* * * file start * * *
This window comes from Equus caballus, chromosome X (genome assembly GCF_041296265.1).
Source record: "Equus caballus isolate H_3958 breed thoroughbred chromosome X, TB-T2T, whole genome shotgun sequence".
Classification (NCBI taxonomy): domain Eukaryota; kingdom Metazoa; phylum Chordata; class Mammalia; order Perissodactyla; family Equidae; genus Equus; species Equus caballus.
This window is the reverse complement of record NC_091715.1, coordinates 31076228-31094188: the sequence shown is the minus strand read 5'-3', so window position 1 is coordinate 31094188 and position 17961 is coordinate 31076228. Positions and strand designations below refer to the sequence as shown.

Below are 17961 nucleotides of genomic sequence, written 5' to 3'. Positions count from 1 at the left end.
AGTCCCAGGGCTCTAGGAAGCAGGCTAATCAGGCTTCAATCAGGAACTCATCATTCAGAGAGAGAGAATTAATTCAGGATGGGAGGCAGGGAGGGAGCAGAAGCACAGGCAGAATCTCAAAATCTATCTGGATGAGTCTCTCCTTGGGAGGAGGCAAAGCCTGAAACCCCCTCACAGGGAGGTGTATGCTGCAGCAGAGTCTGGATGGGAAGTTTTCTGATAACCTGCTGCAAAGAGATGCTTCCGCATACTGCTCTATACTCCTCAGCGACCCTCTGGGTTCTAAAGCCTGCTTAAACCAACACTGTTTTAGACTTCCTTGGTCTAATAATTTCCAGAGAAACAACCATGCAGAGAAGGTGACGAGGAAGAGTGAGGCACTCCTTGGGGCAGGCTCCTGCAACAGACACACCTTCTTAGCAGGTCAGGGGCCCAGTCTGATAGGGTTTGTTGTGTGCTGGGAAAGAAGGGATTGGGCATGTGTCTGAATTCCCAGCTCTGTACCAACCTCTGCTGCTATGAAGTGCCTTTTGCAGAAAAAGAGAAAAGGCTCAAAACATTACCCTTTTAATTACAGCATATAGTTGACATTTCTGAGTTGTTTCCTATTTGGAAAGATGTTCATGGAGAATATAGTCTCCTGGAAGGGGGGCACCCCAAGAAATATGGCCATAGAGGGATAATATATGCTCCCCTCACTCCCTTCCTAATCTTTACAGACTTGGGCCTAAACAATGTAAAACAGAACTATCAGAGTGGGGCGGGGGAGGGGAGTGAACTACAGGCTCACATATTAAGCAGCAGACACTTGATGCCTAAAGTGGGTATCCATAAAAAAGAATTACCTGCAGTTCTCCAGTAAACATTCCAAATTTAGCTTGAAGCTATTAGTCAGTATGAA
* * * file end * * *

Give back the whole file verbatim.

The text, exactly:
This window comes from Equus caballus, chromosome X (genome assembly GCF_041296265.1).
Source record: "Equus caballus isolate H_3958 breed thoroughbred chromosome X, TB-T2T, whole genome shotgun sequence".
Classification (NCBI taxonomy): domain Eukaryota; kingdom Metazoa; phylum Chordata; class Mammalia; order Perissodactyla; family Equidae; genus Equus; species Equus caballus.
This window is the reverse complement of record NC_091715.1, coordinates 31076228-31094188: the sequence shown is the minus strand read 5'-3', so window position 1 is coordinate 31094188 and position 17961 is coordinate 31076228. Positions and strand designations below refer to the sequence as shown.

Below are 17961 nucleotides of genomic sequence, written 5' to 3'. Positions count from 1 at the left end.
AGTCCCAGGGCTCTAGGAAGCAGGCTAATCAGGCTTCAATCAGGAACTCATCATTCAGAGAGAGAGAATTAATTCAGGATGGGAGGCAGGGAGGGAGCAGAAGCACAGGCAGAATCTCAAAATCTATCTGGATGAGTCTCTCCTTGGGAGGAGGCAAAGCCTGAAACCCCCTCACAGGGAGGTGTATGCTGCAGCAGAGTCTGGATGGGAAGTTTTCTGATAACCTGCTGCAAAGAGATGCTTCCGCATACTGCTCTATACTCCTCAGCGACCCTCTGGGTTCTAAAGCCTGCTTAAACCAACACTGTTTTAGACTTCCTTGGTCTAATAATTTCCAGAGAAACAACCATGCAGAGAAGGTGACGAGGAAGAGTGAGGCACTCCTTGGGGCAGGCTCCTGCAACAGACACACCTTCTTAGCAGGTCAGGGGCCCAGTCTGATAGGGTTTGTTGTGTGCTGGGAAAGAAGGGATTGGGCATGTGTCTGAATTCCCAGCTCTGTACCAACCTCTGCTGCTATGAAGTGCCTTTTGCAGAAAAAGAGAAAAGGCTCAAAACATTACCCTTTTAATTACAGCATATAGTTGACATTTCTGAGTTGTTTCCTATTTGGAAAGATGTTCATGGAGAATATAGTCTCCTGGAAGGGGGGCACCCCAAGAAATATGGCCATAGAGGGATAATATATGCTCCCCTCACTCCCTTCCTAATCTTTACAGACTTGGGCCTAAACAATGTAAAACAGAACTATCAGAGTGGGGCGGGGGAGGGGAGTGAACTACAGGCTCACATATTAAGCAGCAGACACTTGATGCCTAAAGTGGGTATCCATAAAAAAGAATTACCTGCAGTTCTCCAGTAAACATTCCAAATTTAGCTTGAAGCTATTAGTCAGTATGAA